Yes, you heard me right. It all started with one New Year’s resolution: become a more “prolific” writer. What does this entail? Well, for someone like myself, it means producing more poetry I’m proud of. Great writers only ever become great because they choose to write abundantly-- otherwise we’d have nothing to know them by. But the talons of writer’s block and creative paralysis never seem to go easy on me. I’ve gone entire months without picking up a pen and spilling my emotional guts out; for a poet just trying to develop her craft and dip her toe in the literary world, any sort of stagnancy is devastating. This is why, at the beginning of 2020, I vowed seriously to write more, post more, and challenge myself more. But all abstract hoping and wishing falls short, at least in my world, so I decided I needed a tangible goal. Then a proposition presented itself to me. One poem every day for a whole year. Posted on my social media platforms every single night. No exceptions.
At this point, you might be thinking, “Gosh, that’s unrealistic.” And you’d be right. There’s nothing realistic about being a dual degree college student, inundated with constant piles of English and Communications work, heaping all of life’s stressors on one plate and trying to balance it all with only two hands. Usually, by the time I’m finished with every obligation scrawled on my agenda, it’s time to unwind for bed. But not anymore. Every night, I burn the almost-midnight oil, bleary-eyed and often drained, staring at the intimidating blank screen in front of me. And then I pour.
There’s really nothing realistic about being an artist at all, actually. You can’t expect ease; that goes for anything worth wholeheartedly pursuing. But now that I think about it, all art is sacrifice. It’s staying up to accomplish something even though you have a 9 AM class the next day. It’s choosing to create, even by mental and emotional force, when your soul just wants to settle for an empty page. I’m choosing action this year. Unrealistic, ridiculous action.
I’m trying not to mistake quantity for quality, though, and I never want to create something artificial just for the sake of creating. That’s why I choose to post my work: to hold myself accountable. I need to be proud of what I produce. Not everything has to be my next greatest masterpiece, but I still like to uphold certain standards. Every day, no matter how I feel about my writing, I share it with those willing to read on my social media platforms. 35 days in, I can confidently say that there isn’t one piece I’m not proud of. They are far from perfect-- unrefined, sometimes unedited, usually spur-of-the-moment blurbs-- but I’m finding there’s no shame in that. It doesn’t make me less of a “good writer” because I’m not spewing out “publishable” content each night. It only matters that I keep going. Every so often, a few gems present themselves, but a lot of the time, my words remain in the rough. That doesn’t mean they’re worthless.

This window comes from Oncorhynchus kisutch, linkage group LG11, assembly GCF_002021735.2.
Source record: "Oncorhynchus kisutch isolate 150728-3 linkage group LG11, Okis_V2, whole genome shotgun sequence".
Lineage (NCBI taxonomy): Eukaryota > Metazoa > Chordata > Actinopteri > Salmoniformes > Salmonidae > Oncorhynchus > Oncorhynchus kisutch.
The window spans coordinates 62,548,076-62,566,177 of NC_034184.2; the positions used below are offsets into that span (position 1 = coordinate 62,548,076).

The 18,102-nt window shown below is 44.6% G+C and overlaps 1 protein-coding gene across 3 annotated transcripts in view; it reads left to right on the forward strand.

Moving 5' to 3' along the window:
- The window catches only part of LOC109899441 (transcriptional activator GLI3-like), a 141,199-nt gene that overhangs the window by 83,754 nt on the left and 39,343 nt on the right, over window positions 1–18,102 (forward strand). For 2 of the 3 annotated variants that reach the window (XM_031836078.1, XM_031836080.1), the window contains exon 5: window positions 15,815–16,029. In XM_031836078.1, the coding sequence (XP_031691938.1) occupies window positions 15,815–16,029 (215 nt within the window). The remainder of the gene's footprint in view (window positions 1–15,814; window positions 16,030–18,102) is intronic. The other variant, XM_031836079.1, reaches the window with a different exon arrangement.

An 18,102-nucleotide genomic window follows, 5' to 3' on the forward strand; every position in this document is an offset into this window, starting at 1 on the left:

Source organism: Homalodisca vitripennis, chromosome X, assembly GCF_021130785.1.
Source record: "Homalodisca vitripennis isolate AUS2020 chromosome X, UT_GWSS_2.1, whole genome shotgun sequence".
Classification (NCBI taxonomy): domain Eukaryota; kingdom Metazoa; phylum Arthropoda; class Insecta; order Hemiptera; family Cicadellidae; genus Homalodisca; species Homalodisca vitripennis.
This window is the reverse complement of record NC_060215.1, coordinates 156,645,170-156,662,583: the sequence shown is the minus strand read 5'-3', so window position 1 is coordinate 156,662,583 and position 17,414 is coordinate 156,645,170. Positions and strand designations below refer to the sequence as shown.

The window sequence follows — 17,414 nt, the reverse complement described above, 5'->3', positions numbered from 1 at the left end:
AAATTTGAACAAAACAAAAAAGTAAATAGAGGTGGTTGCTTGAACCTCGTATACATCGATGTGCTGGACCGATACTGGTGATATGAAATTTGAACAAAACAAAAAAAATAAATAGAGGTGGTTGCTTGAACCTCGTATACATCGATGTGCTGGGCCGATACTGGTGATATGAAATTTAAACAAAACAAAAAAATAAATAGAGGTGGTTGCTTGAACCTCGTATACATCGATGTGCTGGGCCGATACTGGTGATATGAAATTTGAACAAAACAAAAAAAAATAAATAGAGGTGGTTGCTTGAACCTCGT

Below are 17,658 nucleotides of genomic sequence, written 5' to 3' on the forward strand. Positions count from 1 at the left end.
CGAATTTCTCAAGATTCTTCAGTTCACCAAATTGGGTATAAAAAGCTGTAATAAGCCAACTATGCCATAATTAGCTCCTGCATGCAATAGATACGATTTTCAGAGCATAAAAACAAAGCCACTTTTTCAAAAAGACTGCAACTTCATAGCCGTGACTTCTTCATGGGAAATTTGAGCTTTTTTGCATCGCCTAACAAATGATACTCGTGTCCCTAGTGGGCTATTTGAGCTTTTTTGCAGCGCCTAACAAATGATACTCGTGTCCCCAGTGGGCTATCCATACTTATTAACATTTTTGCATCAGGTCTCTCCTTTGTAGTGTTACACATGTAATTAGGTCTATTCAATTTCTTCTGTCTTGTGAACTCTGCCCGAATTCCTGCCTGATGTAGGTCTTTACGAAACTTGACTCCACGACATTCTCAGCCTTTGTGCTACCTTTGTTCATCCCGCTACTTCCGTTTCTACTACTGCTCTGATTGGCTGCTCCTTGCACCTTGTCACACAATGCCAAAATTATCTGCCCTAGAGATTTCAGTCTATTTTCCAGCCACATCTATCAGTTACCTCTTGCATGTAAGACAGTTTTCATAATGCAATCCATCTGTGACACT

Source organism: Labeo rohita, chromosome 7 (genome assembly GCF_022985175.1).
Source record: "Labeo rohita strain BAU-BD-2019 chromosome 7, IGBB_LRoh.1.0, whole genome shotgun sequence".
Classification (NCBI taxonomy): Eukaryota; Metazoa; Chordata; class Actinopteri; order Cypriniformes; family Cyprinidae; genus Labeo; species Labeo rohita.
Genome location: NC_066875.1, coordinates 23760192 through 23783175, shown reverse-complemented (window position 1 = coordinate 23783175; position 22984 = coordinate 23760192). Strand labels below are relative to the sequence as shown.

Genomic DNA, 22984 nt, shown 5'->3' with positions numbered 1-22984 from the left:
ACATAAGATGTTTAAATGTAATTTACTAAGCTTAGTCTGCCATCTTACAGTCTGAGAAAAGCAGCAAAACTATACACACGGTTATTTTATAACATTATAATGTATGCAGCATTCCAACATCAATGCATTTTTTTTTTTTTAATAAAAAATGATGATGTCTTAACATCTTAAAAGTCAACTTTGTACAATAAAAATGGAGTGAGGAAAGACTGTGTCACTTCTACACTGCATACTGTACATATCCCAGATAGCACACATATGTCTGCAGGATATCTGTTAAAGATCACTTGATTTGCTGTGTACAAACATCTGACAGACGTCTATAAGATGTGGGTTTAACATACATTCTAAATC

What have I learned so far? So much. About myself, about the artistic process, and about what it means to throw your heart and soul into a project that sometimes feels burdensome. I do it because I want to get back to where my roots lie: a deep and pure love for writing and sharing it with the world.
When it comes to art,
You surprise yourself. Oftentimes, I go into a poem thinking it’s definitely going to be about one very specific subject. Before it’s even written, there’s a specific color and feel to it in my mind. When I’m finished, however, sometimes I’ll find myself staring face-to-face with a foreign entity. I was feeling particularly nostalgic one day and wanted to write about my childhood. I didn’t expect to end up with something as deeply reflective as Generation Why: a glimpse into the past, back into the details of the early-2000's. Your end result is hardly ever what you expect.
You disappoint yourself. I’m not always in love with everything I write. I’ll post a poem, hate it, and actually consider redoing it-- but most of the time, I don’t. Sometimes just getting pen to paper or hands to the keyboard is something worth celebrating. Even the most notable artists in our society made “bad art.” It’s still art.
It becomes you. Weirdly enough, now that I think about it, this really isn’t about trapping myself in a hamster wheel to go as fast as possible. It’s hardly about poetry, either. What I’m learning, day by day, is that when you let art overcome your life, your schedule, and your world, it seeps into everything you touch. I have a greater appreciation for every interaction and occurrence, good and bad, because it’s more material to record and transform into something beautiful. Because I’m always on the lookout for poetic inspiration, I notice more. I see things that I wouldn’t normally see; the eye wanders and holds and takes in. Though I am writing every day, I am still taking in more than I am putting out.
Stuck in a rut? Consider setting a goal for yourself, even a small one. I know I’m glad I did. Poetry drives me these days. I wouldn’t want anything else in the front seat with me.
Here you can read all of them.